Gravel Pits

FullSizeRender-7While flicking through the pages of the Anglers Annual (1963 edition), Fishpool was interested by just how much heavier certain species of fish seem to be today. Though there is little difference in the quality of roach, dace and perch, species such as the bream and tench are now growing far larger than they were 50 years ago.

While we can look at tackle development, the use of high protein baits and climate change, perhaps the biggest factor is the emergence of the gravel pit.

As the motorway network spread through the mid and late Twentieth Century, and housing and other building development soared, so the demand for gravel exploded. It became big business, and millions of tons were dug from sites across southern England. The resulting pits were flooded and created rich, new habitats for plants, insects, and, of course, fish.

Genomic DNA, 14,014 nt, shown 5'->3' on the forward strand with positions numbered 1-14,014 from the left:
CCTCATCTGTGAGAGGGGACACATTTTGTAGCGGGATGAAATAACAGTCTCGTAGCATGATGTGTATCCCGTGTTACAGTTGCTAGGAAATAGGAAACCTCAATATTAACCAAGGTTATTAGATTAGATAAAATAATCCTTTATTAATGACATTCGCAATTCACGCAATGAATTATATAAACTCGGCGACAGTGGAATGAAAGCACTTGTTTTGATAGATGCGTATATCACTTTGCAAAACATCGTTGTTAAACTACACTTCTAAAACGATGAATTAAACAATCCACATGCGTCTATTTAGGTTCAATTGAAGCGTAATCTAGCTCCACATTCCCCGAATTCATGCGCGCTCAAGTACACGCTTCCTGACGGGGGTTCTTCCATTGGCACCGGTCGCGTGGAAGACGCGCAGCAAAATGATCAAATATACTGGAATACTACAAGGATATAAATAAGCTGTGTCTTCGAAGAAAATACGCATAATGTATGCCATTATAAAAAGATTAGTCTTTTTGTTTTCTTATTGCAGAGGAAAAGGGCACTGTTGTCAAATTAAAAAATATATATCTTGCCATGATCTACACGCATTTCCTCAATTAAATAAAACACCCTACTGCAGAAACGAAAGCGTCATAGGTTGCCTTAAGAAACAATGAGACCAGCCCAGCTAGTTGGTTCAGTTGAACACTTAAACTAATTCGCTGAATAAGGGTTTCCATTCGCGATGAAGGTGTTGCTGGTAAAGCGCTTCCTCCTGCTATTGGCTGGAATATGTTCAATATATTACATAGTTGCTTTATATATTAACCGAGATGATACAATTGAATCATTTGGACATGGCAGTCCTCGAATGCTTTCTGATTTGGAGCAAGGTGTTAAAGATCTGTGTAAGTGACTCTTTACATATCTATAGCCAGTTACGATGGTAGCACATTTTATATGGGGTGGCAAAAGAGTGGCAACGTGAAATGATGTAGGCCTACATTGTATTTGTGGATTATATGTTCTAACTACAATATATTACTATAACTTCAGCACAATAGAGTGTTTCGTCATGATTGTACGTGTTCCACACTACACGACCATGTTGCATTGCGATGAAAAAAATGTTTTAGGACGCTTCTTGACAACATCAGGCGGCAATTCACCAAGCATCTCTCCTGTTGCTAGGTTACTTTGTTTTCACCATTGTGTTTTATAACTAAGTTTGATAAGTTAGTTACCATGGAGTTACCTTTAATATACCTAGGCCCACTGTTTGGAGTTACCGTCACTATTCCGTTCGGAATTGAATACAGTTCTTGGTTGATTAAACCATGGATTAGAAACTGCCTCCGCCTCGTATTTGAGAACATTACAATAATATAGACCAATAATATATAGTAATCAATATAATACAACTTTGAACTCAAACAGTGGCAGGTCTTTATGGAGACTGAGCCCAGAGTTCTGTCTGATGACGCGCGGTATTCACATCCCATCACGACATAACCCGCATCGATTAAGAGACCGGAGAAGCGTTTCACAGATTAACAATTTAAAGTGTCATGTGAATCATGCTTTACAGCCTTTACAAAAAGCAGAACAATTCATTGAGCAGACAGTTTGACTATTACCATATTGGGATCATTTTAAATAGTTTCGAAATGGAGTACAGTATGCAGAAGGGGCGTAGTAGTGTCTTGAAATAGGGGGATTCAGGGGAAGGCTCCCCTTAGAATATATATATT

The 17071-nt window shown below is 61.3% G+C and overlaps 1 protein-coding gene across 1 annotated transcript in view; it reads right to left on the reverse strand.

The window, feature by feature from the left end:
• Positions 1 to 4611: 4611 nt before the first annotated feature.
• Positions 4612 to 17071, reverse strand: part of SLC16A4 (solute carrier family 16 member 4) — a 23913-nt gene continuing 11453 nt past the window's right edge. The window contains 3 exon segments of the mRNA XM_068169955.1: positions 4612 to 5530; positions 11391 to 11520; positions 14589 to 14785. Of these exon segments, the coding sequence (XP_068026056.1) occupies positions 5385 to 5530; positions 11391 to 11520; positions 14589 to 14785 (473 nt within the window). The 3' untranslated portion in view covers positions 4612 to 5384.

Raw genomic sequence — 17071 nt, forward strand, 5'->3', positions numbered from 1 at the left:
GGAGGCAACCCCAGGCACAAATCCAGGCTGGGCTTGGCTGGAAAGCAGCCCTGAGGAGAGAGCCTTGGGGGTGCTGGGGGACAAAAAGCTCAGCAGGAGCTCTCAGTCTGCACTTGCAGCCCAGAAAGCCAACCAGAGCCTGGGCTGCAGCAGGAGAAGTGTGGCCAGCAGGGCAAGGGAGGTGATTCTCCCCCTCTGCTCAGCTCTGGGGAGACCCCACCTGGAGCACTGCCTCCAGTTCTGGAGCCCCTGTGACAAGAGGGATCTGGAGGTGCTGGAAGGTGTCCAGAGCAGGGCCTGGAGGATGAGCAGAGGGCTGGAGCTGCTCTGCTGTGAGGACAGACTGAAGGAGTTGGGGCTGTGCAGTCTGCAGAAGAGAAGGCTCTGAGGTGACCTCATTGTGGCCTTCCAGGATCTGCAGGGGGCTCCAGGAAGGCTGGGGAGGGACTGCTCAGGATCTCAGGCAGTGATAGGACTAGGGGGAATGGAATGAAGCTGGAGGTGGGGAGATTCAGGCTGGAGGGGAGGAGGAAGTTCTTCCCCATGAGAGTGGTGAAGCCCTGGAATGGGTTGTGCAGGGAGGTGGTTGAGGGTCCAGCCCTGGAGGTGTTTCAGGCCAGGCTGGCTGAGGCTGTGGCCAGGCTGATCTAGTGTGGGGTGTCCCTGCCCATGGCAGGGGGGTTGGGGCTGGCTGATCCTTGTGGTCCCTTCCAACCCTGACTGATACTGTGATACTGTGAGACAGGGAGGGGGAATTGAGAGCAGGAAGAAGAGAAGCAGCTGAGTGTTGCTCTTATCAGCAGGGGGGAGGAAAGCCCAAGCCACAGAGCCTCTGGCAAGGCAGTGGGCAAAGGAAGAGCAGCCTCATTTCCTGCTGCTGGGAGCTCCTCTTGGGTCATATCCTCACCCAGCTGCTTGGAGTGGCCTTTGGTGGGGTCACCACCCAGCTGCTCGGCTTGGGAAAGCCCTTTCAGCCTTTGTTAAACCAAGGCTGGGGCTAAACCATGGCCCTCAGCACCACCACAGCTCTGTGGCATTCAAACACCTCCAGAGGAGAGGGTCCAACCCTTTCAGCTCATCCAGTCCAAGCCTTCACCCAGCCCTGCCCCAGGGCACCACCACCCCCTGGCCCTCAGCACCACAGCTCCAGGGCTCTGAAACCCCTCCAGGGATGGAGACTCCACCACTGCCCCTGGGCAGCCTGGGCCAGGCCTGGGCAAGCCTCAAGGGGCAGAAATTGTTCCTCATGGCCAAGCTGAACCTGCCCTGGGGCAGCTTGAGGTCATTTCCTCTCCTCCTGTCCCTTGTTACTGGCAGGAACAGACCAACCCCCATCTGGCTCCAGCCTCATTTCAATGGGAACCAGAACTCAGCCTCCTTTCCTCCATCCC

With a gravel bed, the water in these new pits would remain clear, allowing plenty of sunlight to stimulate life while also holding high levels of oxygen. The fish that were subsequently stocked, either naturally or by the hand of Man, thrived, with species such as those tench and bream growing fat from a rich diet within a clean, healthy habitat.

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